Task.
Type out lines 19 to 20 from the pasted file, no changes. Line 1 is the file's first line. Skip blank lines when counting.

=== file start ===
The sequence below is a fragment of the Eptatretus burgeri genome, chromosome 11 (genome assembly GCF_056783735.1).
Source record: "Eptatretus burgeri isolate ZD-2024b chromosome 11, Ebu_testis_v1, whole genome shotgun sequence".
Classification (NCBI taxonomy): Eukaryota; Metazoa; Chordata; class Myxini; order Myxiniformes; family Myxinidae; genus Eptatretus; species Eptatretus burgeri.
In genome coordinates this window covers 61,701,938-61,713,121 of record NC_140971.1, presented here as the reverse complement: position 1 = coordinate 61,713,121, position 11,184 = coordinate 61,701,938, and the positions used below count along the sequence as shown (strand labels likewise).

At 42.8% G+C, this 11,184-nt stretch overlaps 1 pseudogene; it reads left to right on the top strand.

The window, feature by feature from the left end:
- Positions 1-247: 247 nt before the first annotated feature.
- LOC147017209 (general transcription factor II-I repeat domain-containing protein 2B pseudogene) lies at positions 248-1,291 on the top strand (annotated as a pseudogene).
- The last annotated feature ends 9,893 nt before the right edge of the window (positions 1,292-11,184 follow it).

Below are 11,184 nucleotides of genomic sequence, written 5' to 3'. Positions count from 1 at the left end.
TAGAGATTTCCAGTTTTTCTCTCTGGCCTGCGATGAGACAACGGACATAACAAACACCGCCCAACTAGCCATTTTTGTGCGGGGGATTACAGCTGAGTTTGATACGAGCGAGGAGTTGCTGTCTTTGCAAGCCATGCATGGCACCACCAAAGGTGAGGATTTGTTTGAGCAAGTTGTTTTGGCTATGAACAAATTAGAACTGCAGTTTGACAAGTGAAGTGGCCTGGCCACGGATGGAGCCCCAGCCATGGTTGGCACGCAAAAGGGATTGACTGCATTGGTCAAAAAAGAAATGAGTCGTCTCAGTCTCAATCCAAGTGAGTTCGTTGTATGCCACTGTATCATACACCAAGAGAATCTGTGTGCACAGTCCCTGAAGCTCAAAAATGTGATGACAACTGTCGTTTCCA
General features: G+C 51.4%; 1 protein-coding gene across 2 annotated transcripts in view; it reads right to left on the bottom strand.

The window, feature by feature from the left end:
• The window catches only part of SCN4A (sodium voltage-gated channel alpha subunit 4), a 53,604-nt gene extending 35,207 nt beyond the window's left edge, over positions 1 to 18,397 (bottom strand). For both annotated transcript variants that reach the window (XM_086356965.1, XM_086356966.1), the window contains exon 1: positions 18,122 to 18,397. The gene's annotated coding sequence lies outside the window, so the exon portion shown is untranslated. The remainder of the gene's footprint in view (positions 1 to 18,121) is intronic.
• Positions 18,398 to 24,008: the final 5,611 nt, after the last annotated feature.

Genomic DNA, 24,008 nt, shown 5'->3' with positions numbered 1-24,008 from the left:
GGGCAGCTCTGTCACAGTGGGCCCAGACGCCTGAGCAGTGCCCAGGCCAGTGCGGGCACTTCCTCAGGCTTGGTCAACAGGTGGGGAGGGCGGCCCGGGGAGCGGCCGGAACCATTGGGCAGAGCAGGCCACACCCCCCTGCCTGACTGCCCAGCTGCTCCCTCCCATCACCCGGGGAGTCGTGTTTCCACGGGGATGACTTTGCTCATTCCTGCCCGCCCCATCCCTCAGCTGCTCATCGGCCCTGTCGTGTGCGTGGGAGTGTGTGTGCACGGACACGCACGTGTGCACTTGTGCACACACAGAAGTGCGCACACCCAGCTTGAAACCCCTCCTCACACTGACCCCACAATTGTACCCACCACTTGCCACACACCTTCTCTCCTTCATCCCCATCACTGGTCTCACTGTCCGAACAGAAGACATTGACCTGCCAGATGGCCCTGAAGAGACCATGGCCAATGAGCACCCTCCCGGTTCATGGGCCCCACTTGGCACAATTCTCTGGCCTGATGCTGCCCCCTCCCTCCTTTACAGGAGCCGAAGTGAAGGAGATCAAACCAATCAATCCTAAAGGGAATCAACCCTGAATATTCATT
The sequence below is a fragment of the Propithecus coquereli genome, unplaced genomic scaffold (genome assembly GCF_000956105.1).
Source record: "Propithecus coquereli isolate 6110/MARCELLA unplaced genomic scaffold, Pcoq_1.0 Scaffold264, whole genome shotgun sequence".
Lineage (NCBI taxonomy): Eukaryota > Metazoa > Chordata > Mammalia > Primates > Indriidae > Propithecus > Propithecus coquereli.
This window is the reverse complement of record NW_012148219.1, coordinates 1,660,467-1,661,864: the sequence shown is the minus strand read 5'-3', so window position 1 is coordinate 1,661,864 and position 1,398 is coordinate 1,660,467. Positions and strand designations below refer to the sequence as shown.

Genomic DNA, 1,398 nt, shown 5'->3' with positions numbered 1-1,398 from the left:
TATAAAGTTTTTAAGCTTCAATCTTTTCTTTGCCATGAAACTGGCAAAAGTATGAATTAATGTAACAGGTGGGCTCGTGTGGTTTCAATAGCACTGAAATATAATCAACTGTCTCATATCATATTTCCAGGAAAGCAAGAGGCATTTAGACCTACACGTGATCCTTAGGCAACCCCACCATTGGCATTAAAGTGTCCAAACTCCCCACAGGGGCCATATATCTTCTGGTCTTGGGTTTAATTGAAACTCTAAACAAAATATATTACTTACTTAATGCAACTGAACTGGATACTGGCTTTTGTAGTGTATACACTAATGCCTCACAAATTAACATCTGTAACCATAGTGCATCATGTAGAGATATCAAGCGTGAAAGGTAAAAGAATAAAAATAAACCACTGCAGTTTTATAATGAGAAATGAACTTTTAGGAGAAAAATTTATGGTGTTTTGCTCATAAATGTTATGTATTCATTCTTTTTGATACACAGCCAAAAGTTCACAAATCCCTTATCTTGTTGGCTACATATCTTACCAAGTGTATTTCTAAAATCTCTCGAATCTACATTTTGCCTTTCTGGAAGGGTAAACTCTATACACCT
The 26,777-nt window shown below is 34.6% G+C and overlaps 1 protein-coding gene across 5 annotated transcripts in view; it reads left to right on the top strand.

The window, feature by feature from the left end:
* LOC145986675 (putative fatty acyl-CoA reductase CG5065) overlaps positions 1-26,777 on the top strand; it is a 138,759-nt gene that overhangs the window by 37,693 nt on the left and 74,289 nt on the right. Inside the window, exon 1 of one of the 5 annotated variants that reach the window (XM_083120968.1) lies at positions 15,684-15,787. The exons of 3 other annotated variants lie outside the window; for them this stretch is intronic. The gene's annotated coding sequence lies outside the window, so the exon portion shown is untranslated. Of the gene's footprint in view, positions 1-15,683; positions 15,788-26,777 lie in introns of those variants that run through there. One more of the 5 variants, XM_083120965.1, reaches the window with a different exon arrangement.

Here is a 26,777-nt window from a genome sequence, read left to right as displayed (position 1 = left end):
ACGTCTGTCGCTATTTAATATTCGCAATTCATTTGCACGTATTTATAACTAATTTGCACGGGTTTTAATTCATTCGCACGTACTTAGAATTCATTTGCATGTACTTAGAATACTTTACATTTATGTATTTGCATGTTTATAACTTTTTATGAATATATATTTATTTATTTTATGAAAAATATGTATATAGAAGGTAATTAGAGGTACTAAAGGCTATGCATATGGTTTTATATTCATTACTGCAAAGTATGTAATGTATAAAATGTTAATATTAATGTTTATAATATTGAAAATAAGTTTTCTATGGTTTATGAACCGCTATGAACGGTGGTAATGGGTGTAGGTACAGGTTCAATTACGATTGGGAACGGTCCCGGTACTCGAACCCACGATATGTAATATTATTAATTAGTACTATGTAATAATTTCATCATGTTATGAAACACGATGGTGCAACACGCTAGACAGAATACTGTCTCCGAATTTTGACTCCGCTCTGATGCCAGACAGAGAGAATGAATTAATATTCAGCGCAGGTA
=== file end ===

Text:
Source record: "Propithecus coquereli isolate 6110/MARCELLA unplaced genomic scaffold, Pcoq_1.0 Scaffold264, whole genome shotgun sequence".
Lineage (NCBI taxonomy): Eukaryota > Metazoa > Chordata > Mammalia > Primates > Indriidae > Propithecus > Propithecus coquereli.